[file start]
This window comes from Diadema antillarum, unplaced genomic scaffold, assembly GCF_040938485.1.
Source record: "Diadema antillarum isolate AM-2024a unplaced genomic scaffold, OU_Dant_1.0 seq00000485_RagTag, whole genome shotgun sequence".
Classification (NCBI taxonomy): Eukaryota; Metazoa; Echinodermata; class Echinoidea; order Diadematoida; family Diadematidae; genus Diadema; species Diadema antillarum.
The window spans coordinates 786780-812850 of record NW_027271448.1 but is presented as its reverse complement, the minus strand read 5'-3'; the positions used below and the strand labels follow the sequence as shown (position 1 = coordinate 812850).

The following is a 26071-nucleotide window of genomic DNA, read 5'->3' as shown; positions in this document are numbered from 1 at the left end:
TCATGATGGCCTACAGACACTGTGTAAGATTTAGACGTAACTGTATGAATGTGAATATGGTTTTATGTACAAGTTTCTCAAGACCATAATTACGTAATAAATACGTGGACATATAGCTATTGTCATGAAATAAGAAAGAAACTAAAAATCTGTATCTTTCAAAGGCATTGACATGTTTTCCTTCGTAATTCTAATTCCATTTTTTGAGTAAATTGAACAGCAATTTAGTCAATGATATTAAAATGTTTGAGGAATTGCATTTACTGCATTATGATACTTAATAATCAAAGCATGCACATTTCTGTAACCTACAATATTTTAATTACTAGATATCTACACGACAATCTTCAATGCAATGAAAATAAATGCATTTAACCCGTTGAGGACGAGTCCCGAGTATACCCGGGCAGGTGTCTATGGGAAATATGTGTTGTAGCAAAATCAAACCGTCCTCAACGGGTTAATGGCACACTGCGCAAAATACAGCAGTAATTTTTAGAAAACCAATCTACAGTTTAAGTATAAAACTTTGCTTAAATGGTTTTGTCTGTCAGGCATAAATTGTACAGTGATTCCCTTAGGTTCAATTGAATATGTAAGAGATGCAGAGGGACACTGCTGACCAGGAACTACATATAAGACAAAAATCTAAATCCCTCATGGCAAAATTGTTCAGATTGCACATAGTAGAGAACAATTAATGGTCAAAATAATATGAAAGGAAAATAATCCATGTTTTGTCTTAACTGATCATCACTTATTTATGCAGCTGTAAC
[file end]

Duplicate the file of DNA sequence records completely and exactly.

This window comes from Diadema antillarum, unplaced genomic scaffold, assembly GCF_040938485.1.
Source record: "Diadema antillarum isolate AM-2024a unplaced genomic scaffold, OU_Dant_1.0 seq00000485_RagTag, whole genome shotgun sequence".
Classification (NCBI taxonomy): Eukaryota; Metazoa; Echinodermata; class Echinoidea; order Diadematoida; family Diadematidae; genus Diadema; species Diadema antillarum.
The window spans coordinates 786780-812850 of record NW_027271448.1 but is presented as its reverse complement, the minus strand read 5'-3'; the positions used below and the strand labels follow the sequence as shown (position 1 = coordinate 812850).

The following is a 26071-nucleotide window of genomic DNA, read 5'->3' as shown; positions in this document are numbered from 1 at the left end:
TCATGATGGCCTACAGACACTGTGTAAGATTTAGACGTAACTGTATGAATGTGAATATGGTTTTATGTACAAGTTTCTCAAGACCATAATTACGTAATAAATACGTGGACATATAGCTATTGTCATGAAATAAGAAAGAAACTAAAAATCTGTATCTTTCAAAGGCATTGACATGTTTTCCTTCGTAATTCTAATTCCATTTTTTGAGTAAATTGAACAGCAATTTAGTCAATGATATTAAAATGTTTGAGGAATTGCATTTACTGCATTATGATACTTAATAATCAAAGCATGCACATTTCTGTAACCTACAATATTTTAATTACTAGATATCTACACGACAATCTTCAATGCAATGAAAATAAATGCATTTAACCCGTTGAGGACGAGTCCCGAGTATACCCGGGCAGGTGTCTATGGGAAATATGTGTTGTAGCAAAATCAAACCGTCCTCAACGGGTTAATGGCACACTGCGCAAAATACAGCAGTAATTTTTAGAAAACCAATCTACAGTTTAAGTATAAAACTTTGCTTAAATGGTTTTGTCTGTCAGGCATAAATTGTACAGTGATTCCCTTAGGTTCAATTGAATATGTAAGAGATGCAGAGGGACACTGCTGACCAGGAACTACATATAAGACAAAAATCTAAATCCCTCATGGCAAAATTGTTCAGATTGCACATAGTAGAGAACAATTAATGGTCAAAATAATATGAAAGGAAAATAATCCATGTTTTGTCTTAACTGATCATCACTTATTTATGCAGCTGTAAC